Mucosal healing and the risk of serious infections in patients with celiac disease

Louise Emilsson, Benjamin Lebwohl, Peter H.R. Green, Joseph A. Murray, Karl Mårild, Jonas F. Ludvigsson

Research output: Contribution to journalArticle

5 Scopus citations

Abstract

Background: Patients with celiac disease (CD) are at increased risk of certain infections, but it is unknown if mucosal healing influences this risk. Methods: We collected data on 29,096 individuals with CD (equal to villous atrophy) through Sweden’s 28 pathology departments undergoing biopsy 1969–2008. Through the Swedish Patient Register we obtained information on any infection and specifically sepsis, streptococcal infection, influenza, Clostridium difficile, herpes zoster and pneumococcal infection up until December 2009. We used Cox regression to calculate hazard ratios (HRs) for the risk of future diagnosis of infection according to mucosal healing on follow-up biopsy (persistent villous atrophy vs mucosal healing). Results: Of 5598 CD individuals with no record of any infections before follow-up biopsy, 45% had persistent villous atrophy, 619 (24%) of them had a later infection, compared to 579 (19%) in those with mucosal healing (p < 0.01); the yearly incidence was 2.1% in both groups. Adjusting for age, sex, calendar period, time between biopsies and education, persistent villous atrophy was however not associated with later infection overall (HR = 0.99; 95% CI = 0.88–1.11) or with any of the specific infections. Conclusions: In CD, mucosal healing does not influence the risk of serious infection requiring hospital-based medical attention.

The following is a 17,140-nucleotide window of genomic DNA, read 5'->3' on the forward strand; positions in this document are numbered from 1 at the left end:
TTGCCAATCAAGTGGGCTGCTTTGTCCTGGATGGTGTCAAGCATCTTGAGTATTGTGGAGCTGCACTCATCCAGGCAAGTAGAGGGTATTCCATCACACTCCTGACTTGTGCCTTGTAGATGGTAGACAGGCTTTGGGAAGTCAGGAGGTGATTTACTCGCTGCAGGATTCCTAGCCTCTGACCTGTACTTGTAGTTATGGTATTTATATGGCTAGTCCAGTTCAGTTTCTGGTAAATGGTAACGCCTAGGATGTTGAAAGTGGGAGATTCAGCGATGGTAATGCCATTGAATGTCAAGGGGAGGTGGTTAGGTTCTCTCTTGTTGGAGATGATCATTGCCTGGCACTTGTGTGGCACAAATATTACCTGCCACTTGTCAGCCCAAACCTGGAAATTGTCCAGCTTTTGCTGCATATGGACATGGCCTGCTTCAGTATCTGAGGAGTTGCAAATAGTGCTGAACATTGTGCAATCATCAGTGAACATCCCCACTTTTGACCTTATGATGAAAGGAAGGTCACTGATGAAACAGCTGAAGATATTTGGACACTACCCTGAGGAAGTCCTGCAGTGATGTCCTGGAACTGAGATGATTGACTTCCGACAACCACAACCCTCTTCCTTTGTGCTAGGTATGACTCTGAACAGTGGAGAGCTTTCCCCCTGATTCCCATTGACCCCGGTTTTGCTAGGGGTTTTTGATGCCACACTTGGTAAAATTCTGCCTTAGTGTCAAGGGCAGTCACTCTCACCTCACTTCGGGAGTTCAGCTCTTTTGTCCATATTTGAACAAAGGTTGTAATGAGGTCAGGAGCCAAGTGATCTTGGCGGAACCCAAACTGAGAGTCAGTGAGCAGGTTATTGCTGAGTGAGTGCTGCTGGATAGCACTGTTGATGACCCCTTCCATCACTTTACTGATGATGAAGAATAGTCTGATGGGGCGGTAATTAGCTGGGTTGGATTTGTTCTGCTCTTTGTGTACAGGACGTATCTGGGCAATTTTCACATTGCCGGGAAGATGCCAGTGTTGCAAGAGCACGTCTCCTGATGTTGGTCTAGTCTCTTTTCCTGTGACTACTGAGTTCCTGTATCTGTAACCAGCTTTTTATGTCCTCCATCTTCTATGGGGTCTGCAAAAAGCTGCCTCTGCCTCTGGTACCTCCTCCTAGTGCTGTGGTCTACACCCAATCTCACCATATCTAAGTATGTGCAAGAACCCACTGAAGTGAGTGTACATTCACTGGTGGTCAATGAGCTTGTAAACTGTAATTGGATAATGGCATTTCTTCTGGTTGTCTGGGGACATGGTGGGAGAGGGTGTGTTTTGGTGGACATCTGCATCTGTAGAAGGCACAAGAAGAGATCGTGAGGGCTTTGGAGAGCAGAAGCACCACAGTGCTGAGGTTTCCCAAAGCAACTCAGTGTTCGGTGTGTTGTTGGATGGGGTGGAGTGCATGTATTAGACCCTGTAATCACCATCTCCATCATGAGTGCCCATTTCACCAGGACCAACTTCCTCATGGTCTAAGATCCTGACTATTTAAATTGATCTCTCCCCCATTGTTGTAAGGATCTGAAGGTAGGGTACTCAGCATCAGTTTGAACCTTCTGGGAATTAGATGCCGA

Original languageEnglish (US)
Pages (from-to)55-62
Number of pages8
JournalUnited European Gastroenterology Journal
Volume6
Issue number1
DOIs
StatePublished - Feb 1 2018

Keywords

  • Celiac disease
  • epidemiology
  • infectious disease

ASJC Scopus subject areas

  • Oncology
  • Gastroenterology

Fingerprint Dive into the research topics of 'Mucosal healing and the risk of serious infections in patients with celiac disease'. Together they form a unique fingerprint.

  • Cite this